Though this sounds suspiciously like spying, effective desktop activity tracking is actually all about empowering agents. By correlating customer interactions with agent actions, you can see specific applications or knowledge resources that drive more successful outcomes, see where lagging technology slows interactions, and identify resource gaps that hinder interaction quality. From building agent best practices to justifying investments in technology improvements and resource expansion, you can give your agents the tools to be more successful.
3. Desktop Activity Triggers
Similar to the auto pause-and-resume functionality, desktop event triggering allows you to create automated workflows based on a specific agent action or indicator. For example, a cancellation event might trigger full call recording and review, unauthorized screen access might trigger a supervisor alert, and a sale above a certain threshold might trigger an escalation for recognition or reward. Triggers can be simple, or they can use multiple criteria.
Roughly one-third of a contact center’s interactions are text-based and come through non-voice channels that include email, chat, text, social media, and surveys. Text analytics tools bring comprehensive QM and analysis capabilities to all your text-based channels, and they tend to avoid many of the downsides of their phonetics and speech-to-text counterparts. The text is already transcribed, so there’s no risk of transcription error or processing time. And because no phonetic recognition is required, the risk of false positives is eliminated. For the modern, multi-channel call center, a text analytics tool is critical.
Google the term “analytics” and you’ll find the majority of results will focus on the exciting potential of predictive analytics. In the simplest sense, predictive analytics tools use current and historical data to make predictions about the future or otherwise unknown or theoretical events. Advanced predictive modeling, machine learning and artificial intelligence all drive these intelligent predictions. But beyond all the hype, what can your call center do with predictive analytics today?
Call centers rely on predictive analytics tools to predict the outcomes that most affect the contact center and enterprise. Advanced predictive tools leverage call recordings, quality management scores, customer surveys, Net Promoter Scores (NPS), as well as text and speech analytics and create mathematical approximations of both customer and agent behavior. They provide predictive quality evaluation scoring and predictive NPS for 100% of customer interactions, allowing the organization to take proactive measures to manage agent performance, improve customer engagement, and gain deeper insights into the customer journey.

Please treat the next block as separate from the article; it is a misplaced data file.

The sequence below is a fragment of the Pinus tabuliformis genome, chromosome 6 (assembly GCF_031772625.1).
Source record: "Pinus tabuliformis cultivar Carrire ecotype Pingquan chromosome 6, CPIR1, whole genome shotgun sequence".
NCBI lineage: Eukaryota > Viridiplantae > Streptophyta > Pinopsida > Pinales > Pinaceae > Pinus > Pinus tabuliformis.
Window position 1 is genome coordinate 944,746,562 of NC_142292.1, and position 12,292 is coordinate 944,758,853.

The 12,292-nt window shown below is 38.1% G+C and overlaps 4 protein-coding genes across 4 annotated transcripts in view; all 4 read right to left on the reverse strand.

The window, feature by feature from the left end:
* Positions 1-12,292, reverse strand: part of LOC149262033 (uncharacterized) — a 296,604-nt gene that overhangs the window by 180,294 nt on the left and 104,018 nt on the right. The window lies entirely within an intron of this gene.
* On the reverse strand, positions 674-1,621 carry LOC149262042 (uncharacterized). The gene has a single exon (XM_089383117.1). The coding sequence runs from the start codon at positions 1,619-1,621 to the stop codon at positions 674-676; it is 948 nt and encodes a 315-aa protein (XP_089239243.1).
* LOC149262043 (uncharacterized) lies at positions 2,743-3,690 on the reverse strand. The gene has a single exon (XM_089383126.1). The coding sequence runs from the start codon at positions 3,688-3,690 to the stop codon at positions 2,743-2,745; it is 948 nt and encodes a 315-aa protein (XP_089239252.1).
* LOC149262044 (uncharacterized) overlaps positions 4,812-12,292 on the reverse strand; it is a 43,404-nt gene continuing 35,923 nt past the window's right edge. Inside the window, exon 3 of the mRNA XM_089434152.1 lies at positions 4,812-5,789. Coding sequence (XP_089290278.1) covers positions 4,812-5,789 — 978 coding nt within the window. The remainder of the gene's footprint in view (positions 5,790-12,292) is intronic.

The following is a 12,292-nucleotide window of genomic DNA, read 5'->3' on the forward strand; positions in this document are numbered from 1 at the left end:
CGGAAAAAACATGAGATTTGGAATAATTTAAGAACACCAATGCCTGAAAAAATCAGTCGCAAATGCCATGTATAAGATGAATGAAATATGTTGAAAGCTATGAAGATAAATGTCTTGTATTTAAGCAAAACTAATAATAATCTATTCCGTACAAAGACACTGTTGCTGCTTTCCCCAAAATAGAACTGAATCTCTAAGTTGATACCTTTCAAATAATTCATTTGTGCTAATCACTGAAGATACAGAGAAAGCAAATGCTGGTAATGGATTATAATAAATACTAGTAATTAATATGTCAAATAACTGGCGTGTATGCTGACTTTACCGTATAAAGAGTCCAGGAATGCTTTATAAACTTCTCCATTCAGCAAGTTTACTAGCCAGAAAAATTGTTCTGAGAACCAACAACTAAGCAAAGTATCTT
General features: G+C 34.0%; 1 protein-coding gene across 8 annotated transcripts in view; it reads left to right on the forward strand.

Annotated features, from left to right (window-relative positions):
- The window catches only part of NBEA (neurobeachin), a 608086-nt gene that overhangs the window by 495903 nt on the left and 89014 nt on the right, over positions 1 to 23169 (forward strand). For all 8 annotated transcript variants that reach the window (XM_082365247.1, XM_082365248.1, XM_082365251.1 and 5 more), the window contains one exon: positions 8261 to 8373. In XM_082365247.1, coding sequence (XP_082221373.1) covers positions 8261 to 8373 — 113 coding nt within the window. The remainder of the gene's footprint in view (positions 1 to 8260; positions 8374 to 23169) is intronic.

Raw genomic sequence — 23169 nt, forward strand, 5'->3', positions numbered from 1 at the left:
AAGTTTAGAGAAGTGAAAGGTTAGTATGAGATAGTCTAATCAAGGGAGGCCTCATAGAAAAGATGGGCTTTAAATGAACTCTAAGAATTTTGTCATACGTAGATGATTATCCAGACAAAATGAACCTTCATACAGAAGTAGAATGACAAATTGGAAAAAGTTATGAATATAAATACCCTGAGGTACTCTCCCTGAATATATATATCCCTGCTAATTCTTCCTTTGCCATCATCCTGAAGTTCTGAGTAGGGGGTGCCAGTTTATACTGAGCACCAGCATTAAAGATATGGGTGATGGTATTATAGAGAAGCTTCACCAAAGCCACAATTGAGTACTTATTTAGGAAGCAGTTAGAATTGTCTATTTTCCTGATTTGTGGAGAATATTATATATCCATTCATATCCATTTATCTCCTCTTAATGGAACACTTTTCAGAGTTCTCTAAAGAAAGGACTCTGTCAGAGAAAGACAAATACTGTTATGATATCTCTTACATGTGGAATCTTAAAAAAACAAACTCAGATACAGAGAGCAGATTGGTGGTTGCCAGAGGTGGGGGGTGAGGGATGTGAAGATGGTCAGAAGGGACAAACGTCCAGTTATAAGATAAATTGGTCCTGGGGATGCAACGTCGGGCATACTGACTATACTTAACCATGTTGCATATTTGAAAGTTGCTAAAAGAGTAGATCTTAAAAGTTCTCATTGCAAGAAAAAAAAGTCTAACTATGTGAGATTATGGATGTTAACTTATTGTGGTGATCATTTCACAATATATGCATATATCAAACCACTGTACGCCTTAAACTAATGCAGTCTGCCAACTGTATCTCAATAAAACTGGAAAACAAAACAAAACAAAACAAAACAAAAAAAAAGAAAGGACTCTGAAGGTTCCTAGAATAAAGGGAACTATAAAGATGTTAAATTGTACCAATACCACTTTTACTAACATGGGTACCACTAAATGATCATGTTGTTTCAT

There are two types of predictive analytics tools used in the call center. Here’s how they work:
1. Predictive Evaluations
Use artificial intelligence to generate a quality score for every single customer interaction with remarkable accuracy. Calabrio’s Predictive Evaluations solution leverages previously scored quality evaluations along with speech analytics data and applies machine learning to pinpoint the characteristics of customer interactions that have the biggest impact on quality scores. The best part: machine-learning continually grows smarter and more accurate as time goes on. Contact centers use this tool to drive targeted quality management – instead of having to rely on random monitoring.
2. Predictive NPS
Applies the same approach to Net Promoter Scoring. Calabrio’s Predictive NPS solution uses its machine learning algorithm to generate a predicted Net Promoter Score for every single customer interaction. This gives you a more accurate look at your NPS and enables you to make decisions—such as targeting your marketing and engagement programs to detractors or promoters—with complete confidence.
Buzzwords like “big-data” and “customer-centric strategies” can cause call center leaders to assume analytics tools entail big headaches—and big price tags. Traditionally, this has been true. But today, leading analytics tools are simple and remarkably cost-effective. Cloud-based analytics tools enable rapid deployment and connect you with scalable computing power and pay-as-you-go affordability. Modern call center analytics tools are also extremely intuitive: no need for a degree in data science; these are tools anyone can learn to use.
For the typical multi-channel call center, capturing and analyzing customer interactions across all channels requires a suite of analytics tools. We created this infographic to give you a more comprehensive look into what a call center analytics solution looks like.
Calabrio customers are leveraging our analytics solution to address a wide range of business problems. And, increasingly, other business units like marketing, sales and operations, are tapping into call center analytics to build customer-centric strategies. For more Analytics 101 tips and to see the top 10 use cases for call center analytics, check out our complete guide.